Toyota puts its weight behind flying cars.
The Nikkei Asian Review today reported that Japanese automaker Toyoto has agreed to fund a young employees’ pet-project and help realise it into a fully-fledged business initiative.
Flying cars have been making the news of late, with both U.S. start-ups and aircraft makers looking more likely to develop in this area. It appears that the battle to gain control of how we travel in the future won’t be confined to self-driving cars, with innovators now looking to the skies for suitable alternatives.
A group called Cartivator is overseeing the project and Toyota has agreed in principal to invest 40 million yen ($352,982) to Cartivator, which to this point has relied mainly on crowd funding.
Plans are for a prototype to be ready at the end of 2018, that would enable them to test flight a manned vehicle, with a wider ambition set to be the realisation of a flying car for 2020, when Tokyo hosts the Olympics.
Could this move away from the highways to the airways really be the answer in terms of easing city congestion and pollution? There’s no question that the major capitals around the world are often gridlocked and smog ridden and whilst electric and fuel cell vehicles are sure to address some of these issues, they won’t solve them all. Self-drive cars might actually help reduce the number of cars on our roads but it could be sometime before they become a mainstream solution.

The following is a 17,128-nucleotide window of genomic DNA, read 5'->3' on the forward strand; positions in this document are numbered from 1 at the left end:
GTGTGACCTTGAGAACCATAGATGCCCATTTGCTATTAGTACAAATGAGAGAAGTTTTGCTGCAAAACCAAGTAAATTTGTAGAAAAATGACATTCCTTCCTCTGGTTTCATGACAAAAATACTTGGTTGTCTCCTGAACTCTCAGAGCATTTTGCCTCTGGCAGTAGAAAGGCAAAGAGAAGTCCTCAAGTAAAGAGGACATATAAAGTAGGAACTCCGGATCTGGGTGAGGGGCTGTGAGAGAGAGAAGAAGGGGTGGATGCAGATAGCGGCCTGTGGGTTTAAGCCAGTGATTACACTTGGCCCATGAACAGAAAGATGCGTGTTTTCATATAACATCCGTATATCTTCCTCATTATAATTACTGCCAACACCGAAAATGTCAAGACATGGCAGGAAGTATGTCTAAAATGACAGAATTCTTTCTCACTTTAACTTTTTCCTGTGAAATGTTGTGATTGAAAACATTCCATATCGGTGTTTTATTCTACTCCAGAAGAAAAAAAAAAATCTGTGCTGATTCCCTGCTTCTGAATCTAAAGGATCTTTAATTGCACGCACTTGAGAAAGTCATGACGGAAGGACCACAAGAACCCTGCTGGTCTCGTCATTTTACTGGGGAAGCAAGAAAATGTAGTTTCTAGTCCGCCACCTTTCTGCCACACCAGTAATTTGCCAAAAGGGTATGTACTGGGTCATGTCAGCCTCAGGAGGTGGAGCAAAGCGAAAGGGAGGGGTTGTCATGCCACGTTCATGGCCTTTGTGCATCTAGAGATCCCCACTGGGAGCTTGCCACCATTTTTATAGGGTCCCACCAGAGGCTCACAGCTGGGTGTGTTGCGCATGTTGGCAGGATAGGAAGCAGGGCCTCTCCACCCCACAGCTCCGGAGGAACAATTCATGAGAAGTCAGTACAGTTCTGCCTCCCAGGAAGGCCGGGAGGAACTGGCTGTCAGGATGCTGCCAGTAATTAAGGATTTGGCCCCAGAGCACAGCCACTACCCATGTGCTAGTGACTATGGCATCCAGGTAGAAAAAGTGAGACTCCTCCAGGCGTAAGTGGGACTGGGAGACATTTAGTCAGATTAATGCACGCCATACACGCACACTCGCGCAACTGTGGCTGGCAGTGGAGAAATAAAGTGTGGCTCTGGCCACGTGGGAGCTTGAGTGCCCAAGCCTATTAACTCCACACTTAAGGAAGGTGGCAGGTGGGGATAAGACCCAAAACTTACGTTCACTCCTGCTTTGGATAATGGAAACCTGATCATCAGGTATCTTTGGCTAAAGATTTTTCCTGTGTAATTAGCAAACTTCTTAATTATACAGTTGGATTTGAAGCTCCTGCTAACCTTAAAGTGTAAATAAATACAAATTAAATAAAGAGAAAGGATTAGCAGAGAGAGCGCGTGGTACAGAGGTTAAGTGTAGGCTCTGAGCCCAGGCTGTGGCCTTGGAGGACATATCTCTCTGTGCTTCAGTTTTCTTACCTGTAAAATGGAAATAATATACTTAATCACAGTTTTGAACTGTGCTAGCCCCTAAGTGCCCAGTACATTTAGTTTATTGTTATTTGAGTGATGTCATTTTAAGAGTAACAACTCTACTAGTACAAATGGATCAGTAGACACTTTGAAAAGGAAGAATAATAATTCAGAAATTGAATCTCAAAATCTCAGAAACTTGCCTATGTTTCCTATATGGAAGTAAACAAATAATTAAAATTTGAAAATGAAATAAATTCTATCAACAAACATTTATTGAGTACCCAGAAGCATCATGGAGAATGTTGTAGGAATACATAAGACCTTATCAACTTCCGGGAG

The concept of ‘flying cars’ taking off vertically and then traversing the space above our cities may be the solution we’re seeking but it would require a dramatic change and likely take a generation to implement. Turning regular drivers into frequent flyers would firstly require us to address a host of safety concerns as well as implement new laws, new forms of insurance and traffic rules.
However, the concept is closer than we may believe with several firms already preparing to test flights before this year is out and those with the biggest ambitions will no doubt already have their legal departments bringing together the legal framework to make it possible.
And then there is Uber, not one to ever miss a trick when it comes to transport, who have already been talking openly about a desire to launch a flying taxi service.
So watch this space because change is afoot! Wings are set to replace wheels much sooner than we realise and we could be looking up as well as left and right for oncoming vehicles before this decade is out.